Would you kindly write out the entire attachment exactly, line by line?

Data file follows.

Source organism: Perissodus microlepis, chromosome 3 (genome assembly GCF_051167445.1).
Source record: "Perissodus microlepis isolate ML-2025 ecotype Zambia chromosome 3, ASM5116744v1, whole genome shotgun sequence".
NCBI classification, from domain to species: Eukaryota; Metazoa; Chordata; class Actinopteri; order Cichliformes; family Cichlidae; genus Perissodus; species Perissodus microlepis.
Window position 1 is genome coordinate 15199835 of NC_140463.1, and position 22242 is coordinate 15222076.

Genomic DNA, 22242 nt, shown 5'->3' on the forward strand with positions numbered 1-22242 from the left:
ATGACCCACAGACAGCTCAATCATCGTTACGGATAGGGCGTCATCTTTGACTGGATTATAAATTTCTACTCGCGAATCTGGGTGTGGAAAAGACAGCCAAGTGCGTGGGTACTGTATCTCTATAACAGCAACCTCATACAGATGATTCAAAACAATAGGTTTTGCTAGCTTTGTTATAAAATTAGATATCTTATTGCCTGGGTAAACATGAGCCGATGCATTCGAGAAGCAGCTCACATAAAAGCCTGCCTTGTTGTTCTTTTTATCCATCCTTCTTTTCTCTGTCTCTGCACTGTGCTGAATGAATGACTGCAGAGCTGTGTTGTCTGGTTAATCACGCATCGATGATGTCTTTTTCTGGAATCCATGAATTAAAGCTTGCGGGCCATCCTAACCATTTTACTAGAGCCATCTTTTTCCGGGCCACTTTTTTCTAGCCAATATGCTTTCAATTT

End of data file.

Source organism: Perissodus microlepis, chromosome 3 (genome assembly GCF_051167445.1).
Source record: "Perissodus microlepis isolate ML-2025 ecotype Zambia chromosome 3, ASM5116744v1, whole genome shotgun sequence".
NCBI classification, from domain to species: Eukaryota; Metazoa; Chordata; class Actinopteri; order Cichliformes; family Cichlidae; genus Perissodus; species Perissodus microlepis.
Window position 1 is genome coordinate 15199835 of NC_140463.1, and position 22242 is coordinate 15222076.

Genomic DNA, 22242 nt, shown 5'->3' on the forward strand with positions numbered 1-22242 from the left:
ATGACCCACAGACAGCTCAATCATCGTTACGGATAGGGCGTCATCTTTGACTGGATTATAAATTTCTACTCGCGAATCTGGGTGTGGAAAAGACAGCCAAGTGCGTGGGTACTGTATCTCTATAACAGCAACCTCATACAGATGATTCAAAACAATAGGTTTTGCTAGCTTTGTTATAAAATTAGATATCTTATTGCCTGGGTAAACATGAGCCGATGCATTCGAGAAGCAGCTCACATAAAAGCCTGCCTTGTTGTTCTTTTTATCCATCCTTCTTTTCTCTGTCTCTGCACTGTGCTGAATGAATGACTGCAGAGCTGTGTTGTCTGGTTAATCACGCATCGATGATGTCTTTTTCTGGAATCCATGAATTAAAGCTTGCGGGCCATCCTAACCATTTTACTAGAGCCATCTTTTTCCGGGCCACTTTTTTCTAGCCAATATGCTTTCAATTT